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Pain is Mandatory. Suffering is Optional – Wayne Dyer’s Take on This Slogan – and Mine

BALM | September 2, 2015

” ‘I release the need to determine how things “should” be.’

If you are suffering in your life right now, I guarantee that this condition is tied up with

some kind of attachment to how you think things should be going.”

Dr Wayne Dyer – 1940-2015”

Dr. Wayne Dyer began his career as an educator and ended his life as an educator. First he taught high schoolers, then became a guidance counselor, then a college professor, then a writer. His career trajectory didn’t change what he did, just how he did it. If you are over 40, you may remember when his first book, Your Erroneous Zones came out and from there he wrote book after book encouraging people to self-actualize, and travelled the world sharing his message with seekers everywhere.

Much of his writings sync well with recovery. In the 12 step rooms, there is a slogan: Pain is Mandatory. Suffering is Optional.  The quote at the top of this blog explains one way that suffering can come about: through a focus on thwarted expectations.

I have worked with many hundreds of families affected by the addiction of a loved one. Often, one of the first words out of a family member’s mouth is:

  • It wasn’t supposed to be this way – or
  • This is not what I planned – or
  • My life has gone all wrong – or
  • I wasn’t born for this type of life – or
  • ………

Yet, here we all are in families with a challenge.

So, now that it IS this way, regardless of what we planned, we have a choice:

to be miserable and confused and unhappy and completely at a loss as to how to go on without emotionally muddling our way through it all

OR

to become aware that the most important change that needs to happen in our lives is not a transformation of the person suffering from an addiction, but rather, how we view ourselves, them, our life and theirs.

If I see my suffering loved one with compassion and empathy, my anger will dissapate.

If I accept that their life and death distress is not an affront against the life I had hoped for but an opportunity for me to understand what it means to be loving on a much deeper level, my heart will expand and my brain will learn a new way to process my situation.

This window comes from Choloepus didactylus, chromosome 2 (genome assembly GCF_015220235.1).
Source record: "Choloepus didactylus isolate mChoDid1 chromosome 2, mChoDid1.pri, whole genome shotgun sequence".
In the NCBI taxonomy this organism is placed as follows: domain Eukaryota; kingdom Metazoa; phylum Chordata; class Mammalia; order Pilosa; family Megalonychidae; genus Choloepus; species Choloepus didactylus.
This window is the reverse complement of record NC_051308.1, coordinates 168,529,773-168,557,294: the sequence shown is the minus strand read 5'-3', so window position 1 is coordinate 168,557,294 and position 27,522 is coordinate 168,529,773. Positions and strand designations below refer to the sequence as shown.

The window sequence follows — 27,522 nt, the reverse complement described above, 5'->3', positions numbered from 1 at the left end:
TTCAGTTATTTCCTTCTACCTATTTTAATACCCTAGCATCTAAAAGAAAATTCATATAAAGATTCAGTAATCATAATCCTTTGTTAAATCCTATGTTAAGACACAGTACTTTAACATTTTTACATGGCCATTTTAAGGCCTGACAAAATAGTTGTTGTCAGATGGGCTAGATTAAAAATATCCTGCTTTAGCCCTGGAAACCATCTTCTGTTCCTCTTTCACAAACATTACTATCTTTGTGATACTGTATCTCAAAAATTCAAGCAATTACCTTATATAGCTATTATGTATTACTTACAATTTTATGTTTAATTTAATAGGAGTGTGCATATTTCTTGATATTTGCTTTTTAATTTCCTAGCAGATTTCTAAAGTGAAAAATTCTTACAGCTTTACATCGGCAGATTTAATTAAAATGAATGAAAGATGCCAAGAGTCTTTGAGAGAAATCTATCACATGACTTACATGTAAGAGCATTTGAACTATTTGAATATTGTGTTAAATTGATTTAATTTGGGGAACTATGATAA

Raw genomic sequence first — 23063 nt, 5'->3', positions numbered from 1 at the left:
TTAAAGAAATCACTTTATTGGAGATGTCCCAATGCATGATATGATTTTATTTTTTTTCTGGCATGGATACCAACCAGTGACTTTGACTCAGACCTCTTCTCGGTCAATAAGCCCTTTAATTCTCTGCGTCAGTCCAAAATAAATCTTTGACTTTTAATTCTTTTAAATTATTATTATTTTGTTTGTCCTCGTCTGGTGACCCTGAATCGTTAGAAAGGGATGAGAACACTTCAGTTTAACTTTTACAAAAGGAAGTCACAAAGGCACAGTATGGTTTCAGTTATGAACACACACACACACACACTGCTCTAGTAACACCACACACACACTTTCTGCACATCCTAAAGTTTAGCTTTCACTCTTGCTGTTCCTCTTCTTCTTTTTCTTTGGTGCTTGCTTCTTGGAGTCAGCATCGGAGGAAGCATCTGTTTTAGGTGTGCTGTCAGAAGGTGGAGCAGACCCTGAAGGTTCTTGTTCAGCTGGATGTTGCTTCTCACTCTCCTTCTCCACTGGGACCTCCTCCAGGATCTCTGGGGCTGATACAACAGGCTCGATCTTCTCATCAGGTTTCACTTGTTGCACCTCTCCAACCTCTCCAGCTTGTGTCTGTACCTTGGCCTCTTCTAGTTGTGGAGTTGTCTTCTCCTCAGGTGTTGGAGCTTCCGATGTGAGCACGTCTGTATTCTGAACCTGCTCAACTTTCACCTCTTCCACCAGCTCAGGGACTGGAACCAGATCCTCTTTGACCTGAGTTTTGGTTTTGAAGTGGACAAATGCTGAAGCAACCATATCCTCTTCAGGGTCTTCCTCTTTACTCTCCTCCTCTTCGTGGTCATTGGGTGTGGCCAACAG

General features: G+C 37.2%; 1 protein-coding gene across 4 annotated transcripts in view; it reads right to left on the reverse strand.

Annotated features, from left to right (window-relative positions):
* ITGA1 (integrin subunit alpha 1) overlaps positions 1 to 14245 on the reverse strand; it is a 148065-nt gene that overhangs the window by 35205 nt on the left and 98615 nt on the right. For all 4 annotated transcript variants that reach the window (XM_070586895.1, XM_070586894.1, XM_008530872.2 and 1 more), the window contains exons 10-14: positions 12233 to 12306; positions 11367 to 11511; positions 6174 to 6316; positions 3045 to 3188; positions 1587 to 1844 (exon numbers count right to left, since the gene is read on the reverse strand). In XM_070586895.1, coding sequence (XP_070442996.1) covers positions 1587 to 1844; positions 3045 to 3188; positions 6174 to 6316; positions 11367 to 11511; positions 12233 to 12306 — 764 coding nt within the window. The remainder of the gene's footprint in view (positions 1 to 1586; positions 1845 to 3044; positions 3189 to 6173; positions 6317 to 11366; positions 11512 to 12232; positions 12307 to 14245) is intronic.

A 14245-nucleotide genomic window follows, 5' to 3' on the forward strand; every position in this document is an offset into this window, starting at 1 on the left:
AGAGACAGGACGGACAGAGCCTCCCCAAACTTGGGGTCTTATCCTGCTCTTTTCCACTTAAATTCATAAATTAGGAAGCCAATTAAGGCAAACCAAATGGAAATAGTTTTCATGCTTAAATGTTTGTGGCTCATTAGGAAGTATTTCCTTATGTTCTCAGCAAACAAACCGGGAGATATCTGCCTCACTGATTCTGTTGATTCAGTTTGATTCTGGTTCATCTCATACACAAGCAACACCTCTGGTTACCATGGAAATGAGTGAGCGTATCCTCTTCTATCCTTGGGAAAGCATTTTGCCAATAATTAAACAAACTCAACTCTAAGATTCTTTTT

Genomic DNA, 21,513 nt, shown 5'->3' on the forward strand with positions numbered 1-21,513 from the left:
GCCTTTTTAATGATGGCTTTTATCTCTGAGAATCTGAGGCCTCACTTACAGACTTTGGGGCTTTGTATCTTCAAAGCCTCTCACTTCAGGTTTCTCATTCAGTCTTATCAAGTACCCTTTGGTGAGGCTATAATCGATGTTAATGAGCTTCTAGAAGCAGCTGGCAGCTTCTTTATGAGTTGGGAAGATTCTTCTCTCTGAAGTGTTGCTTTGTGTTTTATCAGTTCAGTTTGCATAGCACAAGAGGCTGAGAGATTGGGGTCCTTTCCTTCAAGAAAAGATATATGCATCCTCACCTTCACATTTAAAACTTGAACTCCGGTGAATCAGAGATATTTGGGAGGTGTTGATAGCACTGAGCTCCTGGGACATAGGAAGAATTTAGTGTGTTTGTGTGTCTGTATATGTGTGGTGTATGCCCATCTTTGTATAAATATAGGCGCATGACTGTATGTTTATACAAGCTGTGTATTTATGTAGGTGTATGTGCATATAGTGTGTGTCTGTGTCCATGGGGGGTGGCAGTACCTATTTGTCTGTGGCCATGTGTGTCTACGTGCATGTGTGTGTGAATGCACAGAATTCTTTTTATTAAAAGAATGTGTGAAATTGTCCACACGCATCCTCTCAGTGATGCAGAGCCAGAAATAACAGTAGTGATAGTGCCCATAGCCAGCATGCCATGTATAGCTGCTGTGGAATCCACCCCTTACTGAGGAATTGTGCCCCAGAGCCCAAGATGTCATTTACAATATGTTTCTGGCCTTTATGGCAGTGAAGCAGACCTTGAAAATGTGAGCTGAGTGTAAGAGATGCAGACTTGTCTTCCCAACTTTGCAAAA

Our 7 Steps to BALM course is available to all BALMer’s after they have been in the Daily BALM® for a few weeks. This course teaches family members how to focus first on creating an inner attitudinal shift, and on that basis, how to communicate what they are seeing their loved one say and do with loving intention, clarity, and love.

In the meantime, graduates of this 8 week course often share that they have found a new ability to:

  • see their lives in a new light
  • see the gift of their loved ones’ challenges
  • get out of denial about what is happening in their family
  • become effective encouragers of their loved one’s recovery

 

The only person you can change is you. Yet, when you learn the BALM® way of loving, your words and behaviors are often able to travel under the radar of your loved one’s denial and straight into their heart.

When we see our lives as an opportunity to grow rather than as a burden to bear, new possibilities of hope, growth, and change become available to us.

And while it IS painful to watch a loved one struggle with their addictive behaviors, we come to realize that we are not helping them or ourselves when we choose to focus on what we would rather have as reality. That only produces suffering. Learn to BALM® so you can leave your suffering by the wayside.

Be A Loving Mirror!

Beverly A. Buncher, MA, PCC, MRLC, CTPC

Family Recovery Coach/CEO

Family Recovery Resources, LLC

http://familyrecoveryresources.com

bbuncher@familyrecoveryresources.com

786 859 4050